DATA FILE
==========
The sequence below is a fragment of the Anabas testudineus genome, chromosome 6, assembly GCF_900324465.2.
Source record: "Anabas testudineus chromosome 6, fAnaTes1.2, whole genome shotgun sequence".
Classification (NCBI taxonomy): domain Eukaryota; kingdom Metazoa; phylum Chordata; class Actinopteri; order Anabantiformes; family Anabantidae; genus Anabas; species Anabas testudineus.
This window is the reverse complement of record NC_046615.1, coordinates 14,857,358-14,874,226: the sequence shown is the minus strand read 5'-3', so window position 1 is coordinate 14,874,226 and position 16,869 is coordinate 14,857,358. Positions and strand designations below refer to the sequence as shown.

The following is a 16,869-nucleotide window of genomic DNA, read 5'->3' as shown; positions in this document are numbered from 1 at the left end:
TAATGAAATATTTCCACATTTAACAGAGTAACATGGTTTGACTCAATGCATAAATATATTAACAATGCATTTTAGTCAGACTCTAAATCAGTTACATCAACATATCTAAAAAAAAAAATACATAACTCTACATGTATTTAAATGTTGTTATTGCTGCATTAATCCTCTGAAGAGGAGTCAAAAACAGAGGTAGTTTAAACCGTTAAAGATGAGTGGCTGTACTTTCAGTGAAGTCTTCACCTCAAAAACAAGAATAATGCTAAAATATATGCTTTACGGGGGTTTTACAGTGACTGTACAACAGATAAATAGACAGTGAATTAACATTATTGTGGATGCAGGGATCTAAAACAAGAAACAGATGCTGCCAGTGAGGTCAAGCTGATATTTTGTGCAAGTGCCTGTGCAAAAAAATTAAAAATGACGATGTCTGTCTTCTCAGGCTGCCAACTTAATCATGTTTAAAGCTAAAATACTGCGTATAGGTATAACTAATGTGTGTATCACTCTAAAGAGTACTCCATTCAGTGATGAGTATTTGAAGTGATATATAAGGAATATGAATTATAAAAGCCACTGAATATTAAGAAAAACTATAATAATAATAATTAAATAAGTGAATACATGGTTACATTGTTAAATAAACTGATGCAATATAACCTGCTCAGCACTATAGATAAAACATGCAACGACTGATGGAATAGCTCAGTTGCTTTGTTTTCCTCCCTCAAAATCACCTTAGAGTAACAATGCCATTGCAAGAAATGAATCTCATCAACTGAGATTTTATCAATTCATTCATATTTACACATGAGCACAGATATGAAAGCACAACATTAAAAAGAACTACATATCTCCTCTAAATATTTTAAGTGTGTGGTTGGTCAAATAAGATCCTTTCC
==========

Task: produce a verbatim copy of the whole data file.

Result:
The sequence below is a fragment of the Anabas testudineus genome, chromosome 6, assembly GCF_900324465.2.
Source record: "Anabas testudineus chromosome 6, fAnaTes1.2, whole genome shotgun sequence".
Classification (NCBI taxonomy): domain Eukaryota; kingdom Metazoa; phylum Chordata; class Actinopteri; order Anabantiformes; family Anabantidae; genus Anabas; species Anabas testudineus.
This window is the reverse complement of record NC_046615.1, coordinates 14,857,358-14,874,226: the sequence shown is the minus strand read 5'-3', so window position 1 is coordinate 14,874,226 and position 16,869 is coordinate 14,857,358. Positions and strand designations below refer to the sequence as shown.

The following is a 16,869-nucleotide window of genomic DNA, read 5'->3' as shown; positions in this document are numbered from 1 at the left end:
TAATGAAATATTTCCACATTTAACAGAGTAACATGGTTTGACTCAATGCATAAATATATTAACAATGCATTTTAGTCAGACTCTAAATCAGTTACATCAACATATCTAAAAAAAAAAATACATAACTCTACATGTATTTAAATGTTGTTATTGCTGCATTAATCCTCTGAAGAGGAGTCAAAAACAGAGGTAGTTTAAACCGTTAAAGATGAGTGGCTGTACTTTCAGTGAAGTCTTCACCTCAAAAACAAGAATAATGCTAAAATATATGCTTTACGGGGGTTTTACAGTGACTGTACAACAGATAAATAGACAGTGAATTAACATTATTGTGGATGCAGGGATCTAAAACAAGAAACAGATGCTGCCAGTGAGGTCAAGCTGATATTTTGTGCAAGTGCCTGTGCAAAAAAATTAAAAATGACGATGTCTGTCTTCTCAGGCTGCCAACTTAATCATGTTTAAAGCTAAAATACTGCGTATAGGTATAACTAATGTGTGTATCACTCTAAAGAGTACTCCATTCAGTGATGAGTATTTGAAGTGATATATAAGGAATATGAATTATAAAAGCCACTGAATATTAAGAAAAACTATAATAATAATAATTAAATAAGTGAATACATGGTTACATTGTTAAATAAACTGATGCAATATAACCTGCTCAGCACTATAGATAAAACATGCAACGACTGATGGAATAGCTCAGTTGCTTTGTTTTCCTCCCTCAAAATCACCTTAGAGTAACAATGCCATTGCAAGAAATGAATCTCATCAACTGAGATTTTATCAATTCATTCATATTTACACATGAGCACAGATATGAAAGCACAACATTAAAAAGAACTACATATCTCCTCTAAATATTTTAAGTGTGTGGTTGGTCAAATAAGATCCTTTCC